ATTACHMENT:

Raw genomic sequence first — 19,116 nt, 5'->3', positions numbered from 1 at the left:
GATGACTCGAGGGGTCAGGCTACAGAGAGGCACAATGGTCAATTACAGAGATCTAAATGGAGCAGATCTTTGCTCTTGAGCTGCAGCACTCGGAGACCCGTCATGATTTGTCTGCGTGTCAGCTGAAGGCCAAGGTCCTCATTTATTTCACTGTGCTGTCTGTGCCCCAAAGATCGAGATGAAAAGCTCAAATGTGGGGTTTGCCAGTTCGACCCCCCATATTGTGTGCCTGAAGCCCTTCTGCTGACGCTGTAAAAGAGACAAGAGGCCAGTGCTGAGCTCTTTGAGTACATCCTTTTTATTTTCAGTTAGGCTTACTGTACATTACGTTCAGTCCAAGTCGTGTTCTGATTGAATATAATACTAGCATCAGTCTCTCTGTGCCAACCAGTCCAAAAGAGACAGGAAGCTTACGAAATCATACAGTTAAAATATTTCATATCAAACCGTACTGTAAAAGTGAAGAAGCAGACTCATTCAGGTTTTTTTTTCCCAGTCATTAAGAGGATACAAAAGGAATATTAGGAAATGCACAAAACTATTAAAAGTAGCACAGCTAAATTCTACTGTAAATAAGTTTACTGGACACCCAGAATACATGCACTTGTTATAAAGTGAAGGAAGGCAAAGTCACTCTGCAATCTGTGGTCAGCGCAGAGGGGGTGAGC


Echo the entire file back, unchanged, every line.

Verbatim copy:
Raw genomic sequence first — 19,116 nt, 5'->3', positions numbered from 1 at the left:
GATGACTCGAGGGGTCAGGCTACAGAGAGGCACAATGGTCAATTACAGAGATCTAAATGGAGCAGATCTTTGCTCTTGAGCTGCAGCACTCGGAGACCCGTCATGATTTGTCTGCGTGTCAGCTGAAGGCCAAGGTCCTCATTTATTTCACTGTGCTGTCTGTGCCCCAAAGATCGAGATGAAAAGCTCAAATGTGGGGTTTGCCAGTTCGACCCCCCATATTGTGTGCCTGAAGCCCTTCTGCTGACGCTGTAAAAGAGACAAGAGGCCAGTGCTGAGCTCTTTGAGTACATCCTTTTTATTTTCAGTTAGGCTTACTGTACATTACGTTCAGTCCAAGTCGTGTTCTGATTGAATATAATACTAGCATCAGTCTCTCTGTGCCAACCAGTCCAAAAGAGACAGGAAGCTTACGAAATCATACAGTTAAAATATTTCATATCAAACCGTACTGTAAAAGTGAAGAAGCAGACTCATTCAGGTTTTTTTTTCCCAGTCATTAAGAGGATACAAAAGGAATATTAGGAAATGCACAAAACTATTAAAAGTAGCACAGCTAAATTCTACTGTAAATAAGTTTACTGGACACCCAGAATACATGCACTTGTTATAAAGTGAAGGAAGGCAAAGTCACTCTGCAATCTGTGGTCAGCGCAGAGGGGGTGAGC